Women’s History at Yale University: Congresswoman Eleanor Holmes Norton, delega…


Women's History at Yale University: Congresswoman Eleanor Holmes Norton, delegate to the United States Congress representing the District of Columbia.*

A nationally recognized civil rights leader who is currently serving her twelfth term in the U.S. House of Representatives, Congresswoman Eleanor Holmes Norton is a third generation Washingtonian who was educated in the District of Columbia’s public schools, received an undergraduate degree from Antioch College, and simultaneously earned a law degree and Masters’ in America Studies at Yale.

While in college and graduate school, she was active in the civil rights movement and an organizer for the Student Nonviolent Coordinating Committee. By the time she graduated from Antioch, she had already been arrested for organizing and participating in sit-ins in Washington, D.C., Maryland, and Ohio. While in law school, she traveled to Mississippi for the Mississippi Freedom Summer and worked with civil rights stalwarts like Medgar Evers. Her time with the SNCC inspired her lifelong commitment to social activism and her budding sense of feminism. In the early 1970s, Eleanor Holmes Norton was a signer of the Black Woman’s Manifesto, a classic document of the Black feminist movement.

After a clerkship with Judge A. Leon Higginbotham of the U.S. District Court, Norton was an attorney for the American Civil Liberties Union in New York and chair of the New York Commission on Human Rights before her appointment by President Carter as the first woman chair of the Equal Employment Opportunity Commission.

She came to Congress in 1991 as a national figure who had been a civil rights and feminist leader, tenured professor of law at Georgetown University, and board member at three Fortune 500 companies. Congresswoman Norton has been named one of the 100 most important American women in one survey and one of the most powerful women in Washington in another. The Congresswoman's work for full congressional voting representation and for full democracy for the people of the District of Columbia continues her lifelong struggle for universal human and civil rights.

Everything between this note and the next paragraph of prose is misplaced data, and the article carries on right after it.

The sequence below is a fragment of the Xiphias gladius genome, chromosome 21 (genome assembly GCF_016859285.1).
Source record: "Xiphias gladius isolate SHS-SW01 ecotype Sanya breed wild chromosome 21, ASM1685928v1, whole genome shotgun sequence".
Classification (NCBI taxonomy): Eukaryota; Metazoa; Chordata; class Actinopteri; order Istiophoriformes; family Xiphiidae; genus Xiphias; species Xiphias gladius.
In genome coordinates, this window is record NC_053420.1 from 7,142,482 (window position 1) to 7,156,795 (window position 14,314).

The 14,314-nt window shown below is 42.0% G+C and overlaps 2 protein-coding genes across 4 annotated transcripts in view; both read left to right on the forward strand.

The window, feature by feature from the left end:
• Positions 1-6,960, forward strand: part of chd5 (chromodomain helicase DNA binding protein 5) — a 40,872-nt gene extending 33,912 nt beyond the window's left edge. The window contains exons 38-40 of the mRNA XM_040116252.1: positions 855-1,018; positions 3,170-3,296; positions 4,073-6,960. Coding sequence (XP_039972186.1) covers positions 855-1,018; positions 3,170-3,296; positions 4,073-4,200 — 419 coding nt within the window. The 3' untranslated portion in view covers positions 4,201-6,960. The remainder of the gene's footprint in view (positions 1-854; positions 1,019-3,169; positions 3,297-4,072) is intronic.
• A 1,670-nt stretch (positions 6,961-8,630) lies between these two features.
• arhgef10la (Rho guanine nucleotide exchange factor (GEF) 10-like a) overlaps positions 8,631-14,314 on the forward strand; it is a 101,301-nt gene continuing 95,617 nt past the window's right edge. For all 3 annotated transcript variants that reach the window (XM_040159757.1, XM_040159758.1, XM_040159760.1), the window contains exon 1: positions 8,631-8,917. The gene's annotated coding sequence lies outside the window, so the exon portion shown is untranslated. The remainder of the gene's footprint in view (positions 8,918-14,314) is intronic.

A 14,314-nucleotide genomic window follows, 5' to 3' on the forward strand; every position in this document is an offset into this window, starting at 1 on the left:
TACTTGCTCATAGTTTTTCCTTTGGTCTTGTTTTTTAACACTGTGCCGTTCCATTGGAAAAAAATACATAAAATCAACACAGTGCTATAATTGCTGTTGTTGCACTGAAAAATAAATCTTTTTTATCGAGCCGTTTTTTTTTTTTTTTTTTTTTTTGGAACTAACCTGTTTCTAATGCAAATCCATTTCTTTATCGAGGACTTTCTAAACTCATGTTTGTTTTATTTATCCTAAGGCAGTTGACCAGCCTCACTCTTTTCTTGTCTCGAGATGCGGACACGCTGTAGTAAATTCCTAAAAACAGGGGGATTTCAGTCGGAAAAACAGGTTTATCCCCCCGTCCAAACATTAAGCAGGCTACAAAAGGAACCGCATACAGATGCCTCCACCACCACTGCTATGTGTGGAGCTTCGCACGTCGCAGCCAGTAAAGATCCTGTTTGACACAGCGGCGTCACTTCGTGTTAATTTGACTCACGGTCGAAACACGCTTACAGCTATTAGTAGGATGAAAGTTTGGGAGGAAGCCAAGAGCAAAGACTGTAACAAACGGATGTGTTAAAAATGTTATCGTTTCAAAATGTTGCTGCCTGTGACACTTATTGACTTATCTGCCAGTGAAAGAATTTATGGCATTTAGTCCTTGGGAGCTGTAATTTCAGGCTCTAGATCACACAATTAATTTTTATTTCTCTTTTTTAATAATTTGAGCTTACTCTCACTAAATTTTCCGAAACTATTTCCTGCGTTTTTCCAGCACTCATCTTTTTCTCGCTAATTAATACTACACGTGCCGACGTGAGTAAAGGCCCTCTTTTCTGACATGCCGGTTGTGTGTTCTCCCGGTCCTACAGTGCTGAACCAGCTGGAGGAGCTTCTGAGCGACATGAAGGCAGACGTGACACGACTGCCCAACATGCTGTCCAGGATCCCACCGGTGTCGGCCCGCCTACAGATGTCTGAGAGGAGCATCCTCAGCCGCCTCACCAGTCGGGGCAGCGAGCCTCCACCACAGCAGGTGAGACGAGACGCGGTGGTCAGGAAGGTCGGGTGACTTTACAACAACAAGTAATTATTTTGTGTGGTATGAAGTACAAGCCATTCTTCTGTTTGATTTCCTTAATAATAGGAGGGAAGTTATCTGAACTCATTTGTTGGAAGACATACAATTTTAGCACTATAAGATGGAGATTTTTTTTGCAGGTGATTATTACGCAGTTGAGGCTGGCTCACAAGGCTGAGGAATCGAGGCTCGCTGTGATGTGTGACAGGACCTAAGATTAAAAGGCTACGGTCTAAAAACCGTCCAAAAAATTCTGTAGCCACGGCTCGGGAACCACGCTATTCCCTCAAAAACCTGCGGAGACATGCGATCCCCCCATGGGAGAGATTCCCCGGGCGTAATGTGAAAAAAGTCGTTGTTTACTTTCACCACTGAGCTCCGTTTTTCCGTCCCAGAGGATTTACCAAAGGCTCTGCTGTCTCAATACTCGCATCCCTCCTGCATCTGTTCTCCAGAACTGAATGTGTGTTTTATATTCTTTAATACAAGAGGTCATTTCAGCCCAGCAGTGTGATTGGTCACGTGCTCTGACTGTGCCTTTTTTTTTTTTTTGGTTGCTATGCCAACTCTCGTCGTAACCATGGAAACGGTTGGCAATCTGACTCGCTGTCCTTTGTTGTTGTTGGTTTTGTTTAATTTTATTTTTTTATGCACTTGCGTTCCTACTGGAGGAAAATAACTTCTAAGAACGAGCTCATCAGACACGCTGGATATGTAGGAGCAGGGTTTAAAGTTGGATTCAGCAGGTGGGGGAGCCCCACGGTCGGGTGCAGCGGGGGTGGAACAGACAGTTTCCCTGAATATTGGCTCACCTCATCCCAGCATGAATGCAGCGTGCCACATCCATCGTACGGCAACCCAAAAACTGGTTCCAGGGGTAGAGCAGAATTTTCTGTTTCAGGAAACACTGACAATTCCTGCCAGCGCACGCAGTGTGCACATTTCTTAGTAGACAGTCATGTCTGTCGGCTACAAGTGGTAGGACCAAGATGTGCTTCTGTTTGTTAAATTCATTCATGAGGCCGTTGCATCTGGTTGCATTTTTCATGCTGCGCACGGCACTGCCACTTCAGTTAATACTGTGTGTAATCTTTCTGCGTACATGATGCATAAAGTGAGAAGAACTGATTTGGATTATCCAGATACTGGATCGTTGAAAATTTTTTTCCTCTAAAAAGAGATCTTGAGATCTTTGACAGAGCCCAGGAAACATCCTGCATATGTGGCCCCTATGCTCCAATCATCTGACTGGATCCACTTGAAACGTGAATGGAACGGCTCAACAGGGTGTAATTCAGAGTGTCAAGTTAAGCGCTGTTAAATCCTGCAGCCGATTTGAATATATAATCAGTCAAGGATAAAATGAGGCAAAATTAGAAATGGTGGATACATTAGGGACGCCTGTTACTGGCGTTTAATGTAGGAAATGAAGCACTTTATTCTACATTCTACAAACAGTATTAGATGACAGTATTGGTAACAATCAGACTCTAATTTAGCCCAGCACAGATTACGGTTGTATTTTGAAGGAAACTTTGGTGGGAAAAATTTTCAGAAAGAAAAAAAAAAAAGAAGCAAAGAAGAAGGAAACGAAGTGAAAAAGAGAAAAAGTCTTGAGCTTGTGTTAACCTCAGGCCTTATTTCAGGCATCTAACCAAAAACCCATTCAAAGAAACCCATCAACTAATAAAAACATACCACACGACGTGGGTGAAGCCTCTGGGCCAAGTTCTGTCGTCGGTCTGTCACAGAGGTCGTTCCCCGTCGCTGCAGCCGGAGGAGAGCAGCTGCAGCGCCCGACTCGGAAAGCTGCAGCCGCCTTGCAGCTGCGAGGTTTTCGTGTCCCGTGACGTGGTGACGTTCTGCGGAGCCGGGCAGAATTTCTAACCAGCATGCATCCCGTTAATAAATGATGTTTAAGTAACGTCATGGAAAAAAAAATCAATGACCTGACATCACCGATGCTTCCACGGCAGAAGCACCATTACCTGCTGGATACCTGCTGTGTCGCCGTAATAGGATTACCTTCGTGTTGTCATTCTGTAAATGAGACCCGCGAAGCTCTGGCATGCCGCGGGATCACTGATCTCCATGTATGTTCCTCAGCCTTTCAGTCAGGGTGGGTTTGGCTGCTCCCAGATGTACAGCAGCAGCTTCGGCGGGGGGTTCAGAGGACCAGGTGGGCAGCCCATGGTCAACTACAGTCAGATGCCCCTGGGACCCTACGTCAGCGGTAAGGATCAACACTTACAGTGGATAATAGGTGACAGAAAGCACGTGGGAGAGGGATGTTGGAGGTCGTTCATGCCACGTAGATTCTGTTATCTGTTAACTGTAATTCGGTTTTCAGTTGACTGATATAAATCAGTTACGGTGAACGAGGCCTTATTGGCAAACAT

Yale Law School has awarded her the Citation of Merit for outstanding alumni, and Yale Graduate School of Arts and Sciences has awarded her the Wilbur Cross Medal for outstanding alumni, the highest awards conferred by each on alumni. She is the recipient of more than 50 honorary degrees.

*The only other person to serve as the non-voting delegate to Congress representing the District of Columbia since the resurrection of the position in the late twentieth century was Walter Fauntroy, also a Yale alum, who received a degree from Yale Divinity School. Fauntroy served in the office from 1971-1991. Prior to Fauntroy, the last person to hold the office served from 1871-1875.